Brief Fact Summary. Herskovit’s (Plaintiff) malpractice suit was dismissed by a trial court because she failed to show that her decedent would probably have survived except for the alleged malpractice.
Synopsis of Rule of Law. In a wrongful death/malpractice suit, a Plaintiff is not required to prove that the decedent would more likely than not have survived except for the alleged malpractice.
The law does not in the existing circumstances require the plaintiff to show to a certainty that the patient would have lived had she been hospitalized and operated on promptly.View Full Point of Law
Issue. In a wrongful death/malpractice suit, is a Plaintiff required to prove that the decedent would more likely than not have survived except for the alleged malpractice?
Held. (Dore, J.)Â No.Â In a wrongful death/malpractice suit, a Plaintiff is not required to prove that the decedent would more likely than not have survived except for the alleged malpractice.Â To hold otherwise would have the practical effect of protecting medical providers from liability whenever a decedent had less than 50 percent chance of living, no matter how extreme the negligence was.Â This is not a proper result.Â Analytically, the issue boils down to the jury question of proximate cause.Â Using this case as an example, the question is whether a decrease from 39 percent to 25 percent in chances of survival could be considered a big factor in bringing about injury.Â As noted before, this is a jury question, and cannot be resolved at the summary judgment level.Â Therefore, the trial court erred by granting summary judgment.Â Reversed.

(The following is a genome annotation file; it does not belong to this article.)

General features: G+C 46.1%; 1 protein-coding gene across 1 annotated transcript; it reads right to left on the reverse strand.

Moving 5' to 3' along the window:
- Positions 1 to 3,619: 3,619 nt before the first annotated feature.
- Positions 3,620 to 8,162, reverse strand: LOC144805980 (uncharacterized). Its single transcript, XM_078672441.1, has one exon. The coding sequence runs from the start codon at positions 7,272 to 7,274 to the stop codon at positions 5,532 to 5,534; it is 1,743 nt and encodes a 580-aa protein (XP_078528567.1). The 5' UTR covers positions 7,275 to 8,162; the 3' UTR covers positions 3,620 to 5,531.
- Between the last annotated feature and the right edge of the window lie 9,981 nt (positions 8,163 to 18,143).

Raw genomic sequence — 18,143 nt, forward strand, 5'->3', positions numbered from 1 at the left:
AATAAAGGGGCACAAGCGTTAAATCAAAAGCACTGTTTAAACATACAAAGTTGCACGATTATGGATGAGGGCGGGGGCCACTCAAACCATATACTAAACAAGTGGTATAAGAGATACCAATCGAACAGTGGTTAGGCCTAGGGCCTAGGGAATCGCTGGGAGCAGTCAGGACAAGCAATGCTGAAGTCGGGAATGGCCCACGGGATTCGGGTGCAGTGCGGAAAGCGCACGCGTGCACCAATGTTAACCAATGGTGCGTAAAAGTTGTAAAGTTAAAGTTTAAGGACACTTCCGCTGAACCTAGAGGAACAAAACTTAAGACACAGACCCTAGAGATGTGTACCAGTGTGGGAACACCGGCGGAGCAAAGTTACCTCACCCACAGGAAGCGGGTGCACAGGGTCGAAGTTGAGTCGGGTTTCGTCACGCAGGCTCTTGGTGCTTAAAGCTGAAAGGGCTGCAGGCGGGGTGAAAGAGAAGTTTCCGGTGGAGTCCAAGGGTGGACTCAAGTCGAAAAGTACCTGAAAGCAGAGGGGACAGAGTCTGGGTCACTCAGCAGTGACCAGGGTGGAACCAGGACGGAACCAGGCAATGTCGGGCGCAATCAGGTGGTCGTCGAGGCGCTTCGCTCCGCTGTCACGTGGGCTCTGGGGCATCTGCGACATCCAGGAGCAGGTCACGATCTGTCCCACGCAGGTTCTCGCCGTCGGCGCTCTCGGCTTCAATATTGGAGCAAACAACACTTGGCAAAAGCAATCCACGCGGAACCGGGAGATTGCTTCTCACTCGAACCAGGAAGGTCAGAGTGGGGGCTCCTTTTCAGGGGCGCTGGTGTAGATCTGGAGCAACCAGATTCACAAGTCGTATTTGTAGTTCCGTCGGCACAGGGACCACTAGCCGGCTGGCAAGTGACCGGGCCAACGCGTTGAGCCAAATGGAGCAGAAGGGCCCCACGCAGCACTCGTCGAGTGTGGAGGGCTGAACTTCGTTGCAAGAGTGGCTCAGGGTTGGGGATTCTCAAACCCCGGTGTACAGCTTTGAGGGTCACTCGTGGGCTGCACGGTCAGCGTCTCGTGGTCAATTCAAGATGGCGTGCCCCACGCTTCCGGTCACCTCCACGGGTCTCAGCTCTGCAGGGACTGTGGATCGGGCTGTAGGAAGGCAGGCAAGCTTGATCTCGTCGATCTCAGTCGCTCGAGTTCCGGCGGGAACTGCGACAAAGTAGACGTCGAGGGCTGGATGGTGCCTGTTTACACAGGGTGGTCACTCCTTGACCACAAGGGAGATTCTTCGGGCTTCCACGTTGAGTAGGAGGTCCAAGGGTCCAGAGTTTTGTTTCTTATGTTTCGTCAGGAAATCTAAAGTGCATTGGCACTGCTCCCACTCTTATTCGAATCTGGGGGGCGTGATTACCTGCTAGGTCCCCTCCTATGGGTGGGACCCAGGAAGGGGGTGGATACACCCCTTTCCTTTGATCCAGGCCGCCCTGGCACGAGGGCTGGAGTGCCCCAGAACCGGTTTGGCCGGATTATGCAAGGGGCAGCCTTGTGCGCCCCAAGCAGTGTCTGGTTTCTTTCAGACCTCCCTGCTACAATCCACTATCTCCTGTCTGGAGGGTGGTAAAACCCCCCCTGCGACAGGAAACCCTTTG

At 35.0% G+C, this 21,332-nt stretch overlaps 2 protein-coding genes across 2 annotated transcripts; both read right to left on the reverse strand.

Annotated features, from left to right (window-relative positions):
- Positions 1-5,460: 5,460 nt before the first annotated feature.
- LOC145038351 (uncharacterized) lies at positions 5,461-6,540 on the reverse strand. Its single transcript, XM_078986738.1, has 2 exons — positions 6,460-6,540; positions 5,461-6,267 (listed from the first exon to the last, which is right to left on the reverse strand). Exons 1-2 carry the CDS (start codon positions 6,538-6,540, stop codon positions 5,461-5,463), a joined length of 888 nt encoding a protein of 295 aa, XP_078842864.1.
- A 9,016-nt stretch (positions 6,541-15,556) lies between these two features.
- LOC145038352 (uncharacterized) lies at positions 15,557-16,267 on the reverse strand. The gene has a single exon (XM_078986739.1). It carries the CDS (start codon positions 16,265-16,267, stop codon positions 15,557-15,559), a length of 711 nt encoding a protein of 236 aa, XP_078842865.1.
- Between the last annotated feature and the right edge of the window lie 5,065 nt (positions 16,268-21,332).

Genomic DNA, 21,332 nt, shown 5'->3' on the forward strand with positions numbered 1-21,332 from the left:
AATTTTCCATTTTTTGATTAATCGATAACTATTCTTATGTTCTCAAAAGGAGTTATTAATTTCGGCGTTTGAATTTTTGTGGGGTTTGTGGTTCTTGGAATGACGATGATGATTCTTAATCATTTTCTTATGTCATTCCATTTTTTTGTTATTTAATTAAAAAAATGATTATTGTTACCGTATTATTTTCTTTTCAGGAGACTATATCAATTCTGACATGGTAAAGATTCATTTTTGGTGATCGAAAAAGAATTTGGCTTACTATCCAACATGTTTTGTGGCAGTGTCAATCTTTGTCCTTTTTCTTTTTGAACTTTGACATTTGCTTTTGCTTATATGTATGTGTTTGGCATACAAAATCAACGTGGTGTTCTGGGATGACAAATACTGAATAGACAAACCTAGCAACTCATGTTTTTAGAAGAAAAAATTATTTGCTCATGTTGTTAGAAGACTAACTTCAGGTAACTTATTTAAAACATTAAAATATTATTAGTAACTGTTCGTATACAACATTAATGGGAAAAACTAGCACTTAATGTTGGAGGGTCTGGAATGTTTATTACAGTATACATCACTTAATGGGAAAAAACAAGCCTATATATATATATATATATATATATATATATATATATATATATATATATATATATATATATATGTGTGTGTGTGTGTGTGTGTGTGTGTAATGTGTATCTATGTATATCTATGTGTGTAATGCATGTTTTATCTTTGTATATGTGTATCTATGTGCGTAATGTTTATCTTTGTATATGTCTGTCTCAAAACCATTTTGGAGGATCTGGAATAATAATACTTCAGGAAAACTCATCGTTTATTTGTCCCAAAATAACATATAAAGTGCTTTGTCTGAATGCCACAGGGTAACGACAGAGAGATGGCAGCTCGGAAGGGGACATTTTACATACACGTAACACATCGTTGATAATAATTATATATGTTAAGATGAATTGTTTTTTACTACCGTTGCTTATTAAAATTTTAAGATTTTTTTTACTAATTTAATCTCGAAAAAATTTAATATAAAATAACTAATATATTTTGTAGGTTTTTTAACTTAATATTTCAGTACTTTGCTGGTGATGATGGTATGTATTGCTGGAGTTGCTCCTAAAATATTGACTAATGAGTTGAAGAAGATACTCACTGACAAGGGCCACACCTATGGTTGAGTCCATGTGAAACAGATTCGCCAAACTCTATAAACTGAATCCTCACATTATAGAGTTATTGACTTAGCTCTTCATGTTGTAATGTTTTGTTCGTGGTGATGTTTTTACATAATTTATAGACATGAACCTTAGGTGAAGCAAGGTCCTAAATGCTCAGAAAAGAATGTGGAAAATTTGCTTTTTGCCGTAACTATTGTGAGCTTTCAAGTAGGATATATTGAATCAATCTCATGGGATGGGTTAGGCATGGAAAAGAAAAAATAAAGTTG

Dissent. (Brachtenbach, J.)Â The basic question is whether the patient died as a result of the doctor’s malpractice.Â This cannot be so when the patient would probably have died anyway.
Concurrence. (Pearson, J.)Â All that is required to be shown is that the alleged malpractice caused a significant reduction in chance of survival.
Discussion. The opinion was only concerned with liability.Â However, in the context of this case, damages recoverable would be an issue.Â One possible way to measure damages would be to make them commensurate with the lessening of decedent’s chance of survival as a result of the malpractice.Â In this case, Plaintiff would receive 14 percent of full recovery under the measure.